Elephant species

There are two species of elephant – the African elephant and the Asian. The easy way to tell them apart? African elephants have large ears shaped like Africa – while the smaller ears of Asian elephants resemble the outline of India.

African elephants

African elephants are the world’s largest land mammals; males can grow up to four metres tall and weigh a whopping 7,000kg. Around 500,000-700,000 African elephants live across Sub-Saharan Africa and they are classified as vulnerable. Habitat loss and competition with humans for food and water are problems and elephants can be a danger to people and can trample crops and structures. The greatest threat by far, however, is poaching. The ivory trade became illegal internationally in 1989, but around 1,000 elephants were killed per year between 2006-2009. In 2011 alone, one in 12 African elephants was killed by a poacher, with the majority of the ivory being smuggled into China. A report from 2017 suggests there has been a steady decline in poaching since 2011, thanks to frontline enforcement and demand reduction efforts, but the killing of elephants for their tusks continues unabated.

There are two subspecies of African elephant: the larger bush or savannah elephant, seen across East and Southern Africa, and the smaller forest elephant which is more elusive and lives in the Central and West African jungles.

Asian elephants

There are three subspecies of Asian elephant: the Sri Lankan elephant (which is the largest); the Indian elephant, which is found in 11 countries across mainland Southeast Asia; and the Sumatran elephant, which lives on the islands of Sumatra and Borneo, and is sometimes called the pygmy elephant. The Asian elephant is classified as endangered; wild populations are hard to monitor but around 40,000-45,000 are believed to live across this region, meaning there is less than one Asian elephant for every ten African elephants. Sumatran elephants have recently been declared critically endangered. In some countries, captive elephants far outnumber wild elephants. The Asian elephant once spread as far as the Middle East, including Iraq and Syria, as well as Java; it is now extinct across all these regions and around half the remaining elephants are believed to live in India. Unlike the African elephant, female Asian elephants almost never have tusks, and only a small number of males grow them. They can eat 150kg of vegetation a day.

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Elephant conservation volunteering in Thailand

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Elephant facts

Both elephant species are highly intelligent, and have been compared to humans, apes and dolphins in the structure of their brains. They use tools, and appear to experience self-awareness, grief, compassion and cooperation. The desert-adapted elephants of Namibia and Mali have developed unusual physical and behavioural traits to help them survive in their harsh environments. Their long legs carry them much further than other elephants – up to 70km in a day – while their wide feet help them walk on sand. They can survive up to three days without drinking (elephants usually drink daily) and while most elephants are notoriously destructive around vegetation, desert elephants take great care not to harm any tree or bushes. Like humans, elephants are usually left or right tusked. You can spot which by seeing which tusk is more rounded and worn down; this is the 'master tusk'. Wild elephants have never been observed swaying rhythmically in the same way as captive elephants. Deprived of stimulation, the ability to exercise and frequently, contact with other elephants, captive elephants are the only ones who develop this disturbing behaviour.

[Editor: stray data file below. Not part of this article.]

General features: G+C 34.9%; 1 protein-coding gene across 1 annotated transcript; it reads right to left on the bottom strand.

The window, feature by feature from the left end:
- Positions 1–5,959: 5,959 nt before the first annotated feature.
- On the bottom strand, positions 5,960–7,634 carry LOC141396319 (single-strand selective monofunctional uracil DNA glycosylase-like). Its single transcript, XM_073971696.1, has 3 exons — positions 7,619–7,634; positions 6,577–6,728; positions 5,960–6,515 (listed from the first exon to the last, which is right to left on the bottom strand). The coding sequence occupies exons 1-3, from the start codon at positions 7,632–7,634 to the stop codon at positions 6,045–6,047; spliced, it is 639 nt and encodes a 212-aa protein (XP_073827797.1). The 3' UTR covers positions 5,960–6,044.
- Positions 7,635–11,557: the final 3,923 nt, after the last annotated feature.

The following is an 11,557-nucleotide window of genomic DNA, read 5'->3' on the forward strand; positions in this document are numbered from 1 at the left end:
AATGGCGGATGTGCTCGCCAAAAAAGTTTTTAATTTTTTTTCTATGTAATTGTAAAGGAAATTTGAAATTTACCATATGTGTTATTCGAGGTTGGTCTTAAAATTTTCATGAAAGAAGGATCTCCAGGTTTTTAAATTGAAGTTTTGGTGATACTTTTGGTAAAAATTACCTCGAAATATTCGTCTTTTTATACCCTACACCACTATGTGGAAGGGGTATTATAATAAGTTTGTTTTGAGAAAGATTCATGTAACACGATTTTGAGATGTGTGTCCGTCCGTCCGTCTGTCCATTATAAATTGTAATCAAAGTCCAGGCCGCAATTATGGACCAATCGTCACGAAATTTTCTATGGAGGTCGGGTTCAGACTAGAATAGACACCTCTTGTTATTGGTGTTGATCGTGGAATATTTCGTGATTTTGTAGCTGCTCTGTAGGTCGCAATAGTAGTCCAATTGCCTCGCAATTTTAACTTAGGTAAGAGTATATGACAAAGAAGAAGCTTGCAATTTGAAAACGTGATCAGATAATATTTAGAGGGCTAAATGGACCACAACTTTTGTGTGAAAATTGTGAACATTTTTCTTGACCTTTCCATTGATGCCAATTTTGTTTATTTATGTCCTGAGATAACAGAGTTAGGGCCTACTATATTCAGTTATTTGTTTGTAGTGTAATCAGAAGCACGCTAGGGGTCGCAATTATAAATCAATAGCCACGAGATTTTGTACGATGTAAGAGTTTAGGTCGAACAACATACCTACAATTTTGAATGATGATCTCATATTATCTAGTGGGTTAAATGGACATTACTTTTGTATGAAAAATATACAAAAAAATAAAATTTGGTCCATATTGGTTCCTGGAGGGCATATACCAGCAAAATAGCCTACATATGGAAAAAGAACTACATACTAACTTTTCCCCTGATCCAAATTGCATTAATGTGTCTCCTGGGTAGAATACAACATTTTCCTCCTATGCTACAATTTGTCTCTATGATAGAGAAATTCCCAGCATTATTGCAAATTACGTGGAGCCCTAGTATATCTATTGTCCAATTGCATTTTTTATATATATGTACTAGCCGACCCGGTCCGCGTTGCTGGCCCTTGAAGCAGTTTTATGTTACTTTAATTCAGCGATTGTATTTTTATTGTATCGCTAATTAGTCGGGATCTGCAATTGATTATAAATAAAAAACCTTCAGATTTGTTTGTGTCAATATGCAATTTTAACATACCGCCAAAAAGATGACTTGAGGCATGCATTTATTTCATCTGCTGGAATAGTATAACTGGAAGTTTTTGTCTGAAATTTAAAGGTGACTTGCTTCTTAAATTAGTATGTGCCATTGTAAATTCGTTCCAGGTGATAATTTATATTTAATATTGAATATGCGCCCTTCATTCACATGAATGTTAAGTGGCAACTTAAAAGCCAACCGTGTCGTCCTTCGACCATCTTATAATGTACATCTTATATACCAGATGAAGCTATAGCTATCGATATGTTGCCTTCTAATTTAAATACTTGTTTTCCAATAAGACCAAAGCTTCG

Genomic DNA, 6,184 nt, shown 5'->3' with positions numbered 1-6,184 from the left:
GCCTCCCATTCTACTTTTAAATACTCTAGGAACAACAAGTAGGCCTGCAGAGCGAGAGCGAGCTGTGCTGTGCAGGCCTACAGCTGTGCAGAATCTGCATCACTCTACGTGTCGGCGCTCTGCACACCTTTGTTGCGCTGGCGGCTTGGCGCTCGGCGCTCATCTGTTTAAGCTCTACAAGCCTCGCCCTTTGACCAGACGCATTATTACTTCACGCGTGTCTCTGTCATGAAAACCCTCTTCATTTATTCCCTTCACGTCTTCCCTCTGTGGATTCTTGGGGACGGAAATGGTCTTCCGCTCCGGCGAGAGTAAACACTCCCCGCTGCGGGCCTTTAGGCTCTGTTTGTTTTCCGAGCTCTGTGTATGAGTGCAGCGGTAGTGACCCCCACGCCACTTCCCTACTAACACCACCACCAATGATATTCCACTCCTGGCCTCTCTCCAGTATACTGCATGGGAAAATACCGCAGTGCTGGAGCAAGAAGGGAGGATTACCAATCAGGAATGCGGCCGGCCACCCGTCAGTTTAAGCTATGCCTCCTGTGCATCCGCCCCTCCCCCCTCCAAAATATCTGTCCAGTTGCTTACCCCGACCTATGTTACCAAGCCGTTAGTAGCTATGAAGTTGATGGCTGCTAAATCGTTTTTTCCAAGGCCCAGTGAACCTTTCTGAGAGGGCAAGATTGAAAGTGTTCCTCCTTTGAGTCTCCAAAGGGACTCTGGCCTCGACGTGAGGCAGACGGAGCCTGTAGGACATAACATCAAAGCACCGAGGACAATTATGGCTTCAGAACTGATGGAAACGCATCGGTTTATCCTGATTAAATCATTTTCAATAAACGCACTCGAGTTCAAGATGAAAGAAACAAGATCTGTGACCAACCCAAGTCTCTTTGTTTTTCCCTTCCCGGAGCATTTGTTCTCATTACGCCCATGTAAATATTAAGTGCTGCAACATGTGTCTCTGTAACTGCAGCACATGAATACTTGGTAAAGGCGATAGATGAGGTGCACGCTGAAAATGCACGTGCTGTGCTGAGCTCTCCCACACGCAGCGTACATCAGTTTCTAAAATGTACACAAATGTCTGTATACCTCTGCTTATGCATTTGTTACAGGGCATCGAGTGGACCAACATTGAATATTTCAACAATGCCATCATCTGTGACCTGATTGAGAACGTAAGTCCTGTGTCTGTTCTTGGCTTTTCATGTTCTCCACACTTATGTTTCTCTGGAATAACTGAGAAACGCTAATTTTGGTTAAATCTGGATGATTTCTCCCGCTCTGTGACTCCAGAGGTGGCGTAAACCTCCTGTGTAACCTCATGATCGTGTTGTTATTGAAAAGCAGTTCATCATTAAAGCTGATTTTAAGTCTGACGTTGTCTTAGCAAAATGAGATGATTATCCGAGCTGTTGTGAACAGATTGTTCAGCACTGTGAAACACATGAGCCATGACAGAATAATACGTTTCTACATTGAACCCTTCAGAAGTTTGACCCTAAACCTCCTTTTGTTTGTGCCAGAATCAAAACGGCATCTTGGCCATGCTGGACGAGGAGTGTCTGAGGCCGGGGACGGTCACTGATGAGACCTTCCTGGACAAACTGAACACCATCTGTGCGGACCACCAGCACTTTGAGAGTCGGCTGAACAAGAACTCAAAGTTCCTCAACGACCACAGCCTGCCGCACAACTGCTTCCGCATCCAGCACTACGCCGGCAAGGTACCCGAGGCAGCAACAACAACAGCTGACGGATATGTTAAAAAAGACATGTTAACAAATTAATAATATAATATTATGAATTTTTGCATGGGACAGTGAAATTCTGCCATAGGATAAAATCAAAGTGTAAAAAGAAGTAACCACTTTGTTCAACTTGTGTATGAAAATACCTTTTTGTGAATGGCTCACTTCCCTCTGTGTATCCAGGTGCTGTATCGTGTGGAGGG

Elephant links

The following nonprofit organisations all campaign for the welfare of elephants. Visit their websites for further information about elephants in the wild and in captivity, and what you can do to help.

Elephant Nature Park, in Thailand, is a sanctuary which acts as a 'retirement home' for retired and rescued elephants. It does not promote elephant riding or performances, and is considered a pioneer in the treatment of elephants. Watch Elephant Whisperer, a documentary about ENP's founder, Lek, here.

Elemotion raises awareness about the plight of the Asian elephant, and aims to improve the conditions for elephants living in captivity, either for tourism purposes, or in temples.

Elephant Family is the UK's biggest funder for Asian elephants. It exists to save the endangered Asian elephant from extinction in the wild, and is working to expose and stop elephants being captured from the wild to supply the tourism industry.

World Animal Protection, formerly known as WSPA, works with domesticated and wild animals. Specific elephant projects have included raising awareness of wildlife crimes including trafficking and poaching.

Born Free campaigns for the rights of African and Asian elephants. It focuses on the ivory trade in Africa, as well as human-wildlife conflict and captive elephants across Asia. It also supports Sri Lanka's Elephant Transit Home.

Action for Elephants UK is a campaigning and fundraising group with a focus on stopping the slaughter of wild elephants. It supports and raises funds for elephant groups and projects on the ground in Tanzania and Sri Lanka.
Written by Vicki Brown
Photo credits: [Page banner: akshay sant] [Intro: Shannon Litt] [African Bush Elephant: David Clode] [Asian Elephant: caahammedsha]